I seem to be spending quite a lot of time with non-fiction reading lately; I do think that sometimes, when life is a bit frantic, I don’t always have the mental energy to engage properly with fiction and I’ve spent many happy reading hours recently with all manner of non-fiction. “Hyphens and Hashtags” by Claire Cock-Starkey was a book I was particularly interested in reading; I read her lovely “Library Miscellany” back in 2018, and it was absolutely fascinating. Cock-Starkey is the author of a number of non-fiction works, and here she takes a look at the punctuation and symbols we use every day in written communication. As well as being a really interesting read, there was much I learned which I didn’t know before!

Here I should declare a particular interest: my dad worked in the print trade for much of his life, initially setting metal text by hand and then transitioning to computer typesetting when that came in. So the nuts and bolts of getting language onto a printed page really have a fascination for me. If you add to that the fact that I did a secretarial diploma course when I was young and learned to touch-type on old manual typewriters, then nice shiny new electric machines, it becomes obvious that I really am the ideal reader for a book about making marks on paper and understanding their meanings!

“Hyphens…” starts off with a section that looks at puncutation marks and their history; and it’s quite fascinating to follow the development of the various marks into the standardised forms we use now. Cock-Starkey then goes onto explors glyphs (hash tags, asterisk, pound signs etc), maths symbols and those endangered or lost forms we don’t use any more. Interestingly, she covers the Tilde in this section (one of these ~) and I recall these being commonplace in the early days of the Internet, and a friend of mind having to explain to me what one was! Apparently this endangered sign is possibly being rescued by use on Twitter, which is nice! So many of the symbols are fluid in meaning, often being reinvented for different usage as the world changes. And it was lovely (for personal reasons…) to see acknowledgement of the influence of typesetters in codifiying the use of signs over the years!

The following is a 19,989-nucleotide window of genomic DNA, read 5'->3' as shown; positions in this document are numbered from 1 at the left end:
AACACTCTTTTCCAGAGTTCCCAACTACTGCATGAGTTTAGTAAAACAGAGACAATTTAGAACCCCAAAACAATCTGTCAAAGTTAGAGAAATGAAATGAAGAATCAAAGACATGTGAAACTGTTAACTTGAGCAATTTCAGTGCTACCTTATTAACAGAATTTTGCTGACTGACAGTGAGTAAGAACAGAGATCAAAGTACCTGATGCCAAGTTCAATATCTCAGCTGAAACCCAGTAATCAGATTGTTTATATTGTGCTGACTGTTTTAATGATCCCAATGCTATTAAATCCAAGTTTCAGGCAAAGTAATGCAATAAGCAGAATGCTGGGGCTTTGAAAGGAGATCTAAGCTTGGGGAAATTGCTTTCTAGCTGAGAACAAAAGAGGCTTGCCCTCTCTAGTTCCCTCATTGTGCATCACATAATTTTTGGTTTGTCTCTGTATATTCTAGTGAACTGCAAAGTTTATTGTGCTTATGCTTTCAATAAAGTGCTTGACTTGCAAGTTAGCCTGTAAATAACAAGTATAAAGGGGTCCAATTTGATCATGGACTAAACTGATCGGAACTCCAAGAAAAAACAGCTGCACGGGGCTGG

I really enjoyed my journey through our written signs and symbols; the book is surprisingly wide-ranging, reaching all the way back into history (ampersands in Pompei!!) and considering the future of the various marks we make, and how we use them. “Hashtags…” is very readable and stuffed full of fascinating facts – I was particularly interested in the influence of the Humanists on the standardisation of punctuation, which I’d not read about before. It’s a book which you could either dip into, or read straight through – either works, although there is perhaps a little repetition if you do the latter, though it’s not a problem.

Metal_movable_type.jpg: Willi Heidelbachderivative work: Daniel., CC BY 2.5 <https://creativecommons.org/licenses/by/2.5&gt;, via Wikimedia Commons

I’ve read a number of Bodleian Library books over the years, and they’re always beautifully produced; this particular edition is a compact hardback with nice thick paper and a lovely clear typeface which is a pleasure to read. You might not really have thought much about the punctuation marks we use every day, but as “Hyphens and Hashtags” reminds us, they’re absolutely vital, particularly for us readers. Without them, everything we read would just be an endless sea of words with no breaks or boundaries – and although some modernist authors might have aimed for that effect, by and large we certainly need our punctuation! This is a lovely book and a fascinating read – highly recommended!